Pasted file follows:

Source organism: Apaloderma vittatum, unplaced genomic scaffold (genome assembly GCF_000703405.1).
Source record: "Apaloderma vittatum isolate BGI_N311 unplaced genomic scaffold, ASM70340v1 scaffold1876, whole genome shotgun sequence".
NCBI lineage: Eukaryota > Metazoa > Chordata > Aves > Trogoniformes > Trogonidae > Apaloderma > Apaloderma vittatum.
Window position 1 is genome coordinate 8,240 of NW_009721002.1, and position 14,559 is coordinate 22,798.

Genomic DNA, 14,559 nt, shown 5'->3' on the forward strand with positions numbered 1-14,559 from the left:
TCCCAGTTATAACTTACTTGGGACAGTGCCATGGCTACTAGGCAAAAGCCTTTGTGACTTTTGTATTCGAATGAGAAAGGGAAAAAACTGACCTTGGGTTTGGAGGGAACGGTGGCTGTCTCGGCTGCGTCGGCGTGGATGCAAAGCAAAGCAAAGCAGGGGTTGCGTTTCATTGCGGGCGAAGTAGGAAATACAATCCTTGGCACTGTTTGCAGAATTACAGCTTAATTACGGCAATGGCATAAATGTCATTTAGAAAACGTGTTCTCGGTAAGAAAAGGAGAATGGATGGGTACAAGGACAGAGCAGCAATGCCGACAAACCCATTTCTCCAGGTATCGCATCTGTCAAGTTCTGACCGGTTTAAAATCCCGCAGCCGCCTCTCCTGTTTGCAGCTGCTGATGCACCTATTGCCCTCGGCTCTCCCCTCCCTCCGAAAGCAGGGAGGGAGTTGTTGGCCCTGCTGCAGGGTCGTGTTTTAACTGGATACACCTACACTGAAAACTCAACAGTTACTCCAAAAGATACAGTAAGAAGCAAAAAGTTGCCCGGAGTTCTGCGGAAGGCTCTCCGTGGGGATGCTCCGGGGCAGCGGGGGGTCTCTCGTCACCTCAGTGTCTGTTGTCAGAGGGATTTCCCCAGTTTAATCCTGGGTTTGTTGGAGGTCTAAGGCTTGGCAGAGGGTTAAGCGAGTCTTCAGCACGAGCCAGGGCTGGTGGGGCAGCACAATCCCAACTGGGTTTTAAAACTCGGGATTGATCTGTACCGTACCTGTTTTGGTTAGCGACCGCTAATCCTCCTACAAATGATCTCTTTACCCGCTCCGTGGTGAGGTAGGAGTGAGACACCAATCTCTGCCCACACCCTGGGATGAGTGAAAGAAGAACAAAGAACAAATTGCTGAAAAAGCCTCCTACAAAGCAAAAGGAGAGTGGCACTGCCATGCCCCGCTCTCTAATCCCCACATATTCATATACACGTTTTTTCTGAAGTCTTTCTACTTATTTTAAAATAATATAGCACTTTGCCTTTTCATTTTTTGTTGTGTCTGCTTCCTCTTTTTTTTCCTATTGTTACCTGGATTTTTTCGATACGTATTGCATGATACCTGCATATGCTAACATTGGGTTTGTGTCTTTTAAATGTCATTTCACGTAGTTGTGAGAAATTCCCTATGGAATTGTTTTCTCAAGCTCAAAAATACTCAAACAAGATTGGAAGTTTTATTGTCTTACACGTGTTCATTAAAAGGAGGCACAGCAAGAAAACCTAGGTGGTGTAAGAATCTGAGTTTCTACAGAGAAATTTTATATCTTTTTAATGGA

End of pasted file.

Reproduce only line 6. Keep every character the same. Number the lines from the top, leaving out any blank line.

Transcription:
TCCCAGTTATAACTTACTTGGGACAGTGCCATGGCTACTAGGCAAAAGCCTTTGTGACTTTTGTATTCGAATGAGAAAGGGAAAAAACTGACCTTGGGTTTGGAGGGAACGGTGGCTGTCTCGGCTGCGTCGGCGTGGATGCAAAGCAAAGCAAAGCAGGGGTTGCGTTTCATTGCGGGCGAAGTAGGAAATACAATCCTTGGCACTGTTTGCAGAATTACAGCTTAATTACGGCAATGGCATAAATGTCATTTAGAAAACGTGTTCTCGGTAAGAAAAGGAGAATGGATGGGTACAAGGACAGAGCAGCAATGCCGACAAACCCATTTCTCCAGGTATCGCATCTGTCAAGTTCTGACCGGTTTAAAATCCCGCAGCCGCCTCTCCTGTTTGCAGCTGCTGATGCACCTATTGCCCTCGGCTCTCCCCTCCCTCCGAAAGCAGGGAGGGAGTTGTTGGCCCTGCTGCAGGGTCGTGTTTTAACTGGATACACCTACACTGAAAACTCAACAGTTACTCCAAAAGATACAGTAAGAAGCAAAAAGTTGCCCGGAGTTCTGCGGAAGGCTCTCCGTGGGGATGCTCCGGGGCAGCGGGGGGTCTCTCGTCACCTCAGTGTCTGTTGTCAGAGGGATTTCCCCAGTTTAATCCTGGGTTTGTTGGAGGTCTAAGGCTTGGCAGAGGGTTAAGCGAGTCTTCAGCACGAGCCAGGGCTGGTGGGGCAGCACAATCCCAACTGGGTTTTAAAACTCGGGATTGATCTGTACCGTACCTGTTTTGGTTAGCGACCGCTAATCCTCCTACAAATGATCTCTTTACCCGCTCCGTGGTGAGGTAGGAGTGAGACACCAATCTCTGCCCACACCCTGGGATGAGTGAAAGAAGAACAAAGAACAAATTGCTGAAAAAGCCTCCTACAAAGCAAAAGGAGAGTGGCACTGCCATGCCCCGCTCTCTAATCCCCACATATTCATATACACGTTTTTTCTGAAGTCTTTCTACTTATTTTAAAATAATATAGCACTTTGCCTTTTCATTTTTTGTTGTGTCTGCTTCCTCTTTTTTTTCCTATTGTTACCTGGATTTTTTCGATACGTATTGCATGATACCTGCATATGCTAACATTGGGTTTGTGTCTTTTAAATGTCATTTCACGTAGTTGTGAGAAATTCCCTATGGAATTGTTTTCTCAAGCTCAAAAATACTCAAACAAGATTGGAAGTTTTATTGTCTTACACGTGTTCATTAAAAGGAGGCACAGCAAGAAAACCTAGGTGGTGTAAGAATCTGAGTTTCTACAGAGAAATTTTATATCTTTTTAATGGA